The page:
The simple answer is yes absolutely. But here at MLS Multiplex we looked into the numbers to show why this is true. We already have had 44 games into the 2016 MLS season and sadly for the league the main talking point so far have been the red cards.
16 in total in those 44 matches. “Too many red cards are ruining this game. Seems like a red card every game.” Said Bruce Arena during the press conference after his team, the LA Galaxy, drew 0-0 in Vancouver versus the Whitecaps. On that game, Caps midfielder Matias Laba received a straight red card after a challenge on Mike Magee.
“Too many red cards are ruining this game.” – Bruce Arena
Both Bruce Arena and Whitecaps coach Carl Robinson thought that it shouldn’t have been a red card for Laba. It certainly “ruined” the game as Arena mentioned. But going past the judgment of every red card on this league to see if it was the right call or not. We have compared the number of red cards of the MLS with the top six leagues in Europe (Premier League, Bundesliga, La Liga, Ligue I, Serie A and Eredivisie).
Even that football/soccer is different in every corner of the earth and certainly different across the pond. FIFA rules still remain basically the same and there shouldn’t be any reason why a league will show two or three times more red cards than another league.
Also, if the MLS is aiming to become a top league by 2022, as previously stated by Commissioner Don Garber, shouldn’t they aim to be similar to the Premier League? Arguably the best league in the world at the moment. However, they seem to be going away from the European parameter, at least on red cards.
As we can see from the chart above, based on the current rate of red cards the MLS will produce 124 reds by the end of the season. Tie with Serie A for the highest, although they would play 40 more games in Italy than in North America.
If these trends continue the MLS would double the Premier League in red cards and triple the Bundesliga. Something that we feel should be a no-no for this league. Even compared to last year MLS, the league have certainly be more radical in terms of red cards.
Last year MLS produced a total of 90 red cards, placing them in the middle of the European leagues, a normal spot considering that they played fewer games than in all these leagues except for the Holland Eridivise and the German Bundesliga. But this year, we are seeing on average 37% more red cards than last year.
More from MLS Multiplex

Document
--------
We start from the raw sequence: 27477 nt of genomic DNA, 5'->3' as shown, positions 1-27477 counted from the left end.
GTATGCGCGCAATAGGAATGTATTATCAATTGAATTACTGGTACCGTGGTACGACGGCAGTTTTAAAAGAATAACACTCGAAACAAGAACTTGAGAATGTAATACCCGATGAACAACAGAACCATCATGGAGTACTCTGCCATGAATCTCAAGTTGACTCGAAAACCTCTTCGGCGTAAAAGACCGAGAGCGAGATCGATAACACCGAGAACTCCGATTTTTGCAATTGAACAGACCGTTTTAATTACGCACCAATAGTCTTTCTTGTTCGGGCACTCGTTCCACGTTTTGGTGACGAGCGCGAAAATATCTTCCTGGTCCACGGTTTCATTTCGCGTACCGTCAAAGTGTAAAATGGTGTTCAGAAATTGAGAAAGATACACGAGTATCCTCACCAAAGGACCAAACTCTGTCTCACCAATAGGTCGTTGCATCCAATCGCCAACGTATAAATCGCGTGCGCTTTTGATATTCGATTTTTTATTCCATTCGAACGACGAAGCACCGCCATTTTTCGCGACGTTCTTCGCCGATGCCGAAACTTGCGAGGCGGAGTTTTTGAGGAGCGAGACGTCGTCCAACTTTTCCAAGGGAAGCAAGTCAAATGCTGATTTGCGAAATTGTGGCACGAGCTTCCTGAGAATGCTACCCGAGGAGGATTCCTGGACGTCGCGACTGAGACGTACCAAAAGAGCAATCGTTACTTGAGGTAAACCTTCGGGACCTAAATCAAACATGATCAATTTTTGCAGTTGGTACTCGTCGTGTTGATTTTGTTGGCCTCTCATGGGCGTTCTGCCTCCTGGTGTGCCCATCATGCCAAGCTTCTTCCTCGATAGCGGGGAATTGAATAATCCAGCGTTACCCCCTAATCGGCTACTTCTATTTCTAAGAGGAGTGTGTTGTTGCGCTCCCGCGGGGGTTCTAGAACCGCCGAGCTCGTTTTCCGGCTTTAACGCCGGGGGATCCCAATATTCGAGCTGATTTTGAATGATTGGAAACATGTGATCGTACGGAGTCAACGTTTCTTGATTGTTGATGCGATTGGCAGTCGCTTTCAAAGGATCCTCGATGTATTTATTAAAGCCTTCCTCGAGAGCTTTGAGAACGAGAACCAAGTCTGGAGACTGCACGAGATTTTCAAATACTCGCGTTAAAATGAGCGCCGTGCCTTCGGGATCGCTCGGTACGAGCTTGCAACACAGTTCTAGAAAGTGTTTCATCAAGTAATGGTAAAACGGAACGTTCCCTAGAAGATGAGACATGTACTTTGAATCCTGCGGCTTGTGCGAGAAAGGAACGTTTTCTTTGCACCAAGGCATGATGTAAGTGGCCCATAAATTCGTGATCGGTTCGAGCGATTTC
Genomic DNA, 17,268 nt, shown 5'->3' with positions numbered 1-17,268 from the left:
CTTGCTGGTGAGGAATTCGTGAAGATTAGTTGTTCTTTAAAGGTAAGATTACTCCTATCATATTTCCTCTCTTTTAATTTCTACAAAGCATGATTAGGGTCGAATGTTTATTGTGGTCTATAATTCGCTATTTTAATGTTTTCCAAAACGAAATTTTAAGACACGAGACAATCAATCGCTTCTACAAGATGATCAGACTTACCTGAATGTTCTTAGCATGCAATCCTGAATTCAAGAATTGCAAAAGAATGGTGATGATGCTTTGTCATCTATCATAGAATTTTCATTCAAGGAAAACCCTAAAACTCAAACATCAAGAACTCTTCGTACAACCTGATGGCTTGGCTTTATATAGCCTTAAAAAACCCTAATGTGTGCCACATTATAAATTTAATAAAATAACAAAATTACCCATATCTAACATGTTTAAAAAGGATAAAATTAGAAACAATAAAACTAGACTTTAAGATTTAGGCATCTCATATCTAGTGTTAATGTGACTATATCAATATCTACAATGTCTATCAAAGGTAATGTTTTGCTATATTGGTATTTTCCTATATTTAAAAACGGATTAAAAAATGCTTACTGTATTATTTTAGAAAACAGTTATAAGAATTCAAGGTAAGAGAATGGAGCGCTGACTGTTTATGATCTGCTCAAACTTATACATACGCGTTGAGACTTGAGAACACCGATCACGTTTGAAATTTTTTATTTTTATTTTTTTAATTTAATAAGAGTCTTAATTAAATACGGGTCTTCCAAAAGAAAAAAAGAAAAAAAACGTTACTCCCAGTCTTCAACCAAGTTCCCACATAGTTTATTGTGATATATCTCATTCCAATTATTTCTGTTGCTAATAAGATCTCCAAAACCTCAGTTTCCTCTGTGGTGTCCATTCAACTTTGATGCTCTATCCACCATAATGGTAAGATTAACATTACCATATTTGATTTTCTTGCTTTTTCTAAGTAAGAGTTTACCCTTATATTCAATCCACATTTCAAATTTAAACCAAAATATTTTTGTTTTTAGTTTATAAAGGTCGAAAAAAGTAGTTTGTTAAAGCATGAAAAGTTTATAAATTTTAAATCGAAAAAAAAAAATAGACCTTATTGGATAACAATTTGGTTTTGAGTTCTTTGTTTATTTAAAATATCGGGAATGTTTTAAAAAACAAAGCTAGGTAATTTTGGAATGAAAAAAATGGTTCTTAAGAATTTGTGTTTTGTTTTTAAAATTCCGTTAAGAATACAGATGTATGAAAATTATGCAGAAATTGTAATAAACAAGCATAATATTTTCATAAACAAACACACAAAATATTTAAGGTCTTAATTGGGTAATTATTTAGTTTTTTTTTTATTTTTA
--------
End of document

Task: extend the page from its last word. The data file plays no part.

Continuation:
- Javier Milei Elected in Argentina: Potential Impacts on MLS and Signings of Argentine Players
- Orlando City and New York City FC in the Battle for Matías Arezo; Grêmio Enters Negotiations! Who Will Come Out on Top?
- USA, Honduras, Panama, and Canada Close in on a Spot in the 2024 Copa America
- De Gea Turns Down Al-Nassr’s Lucrative Offer: Speculation Points to Possible Reunion with Messi at Inter Miami
- Messi’s Magnetic Impact in the United States
The average of 0.36 red cards per game (or just above a red card every three games) is the highest average of them all. The Bundesliga site offers data on straight red cards and second yellow cards. According to the site, there have been 12 straight red cards in the Bundesliga this season, compared to 14 already in the MLS. Even that they have played 236 more games in Germany.
More from Los Angeles Galaxy
- The Return of Lucas Calegari to Fluminense
- Chicharito’s Departure from LA Galaxy
- LA Galaxy faces obstacles in potential signing of striker Álvaro Morata
- The Return of Douglas Costa to Juventus: A Risky Bet or a Shot at Redemption?
- Douglas Costa Leaves LA Galaxy: Opportunity or Premature Farewell?
The MLS have also produced more red cards than draws (12) or away victories (9) and the fact that only two of those 16 red cards have come after two yellows is a real sign of alarm. Another interesting fact is that out of those 16 red cards, 13 have been given to non USA or Canadian players.
According to the MLS Players by Birthplace 2016 guide, 245 players are from around the world while 290 are from either the States or Canada. Almost, a 50-50 split but over 80% of the red cards have gone to foreign players. 11 to players who have had experience in other leagues, three who had experience in at least one of the aforementioned European leagues. Maybe the different parameters used by the referees are a factor here.
After all, FIFA rules are by definition left to the interpretation of the referee if he considers a challenge as “reckless” or a player using “excessive force”. Looking at the numbers above, it certain that MLS referees aren’t interpreting challenges the same way that in Europe.
Which leave us to the question are they doing it better or worse? Well, as Bruce Arena said “Too many red cards are ruining this game”.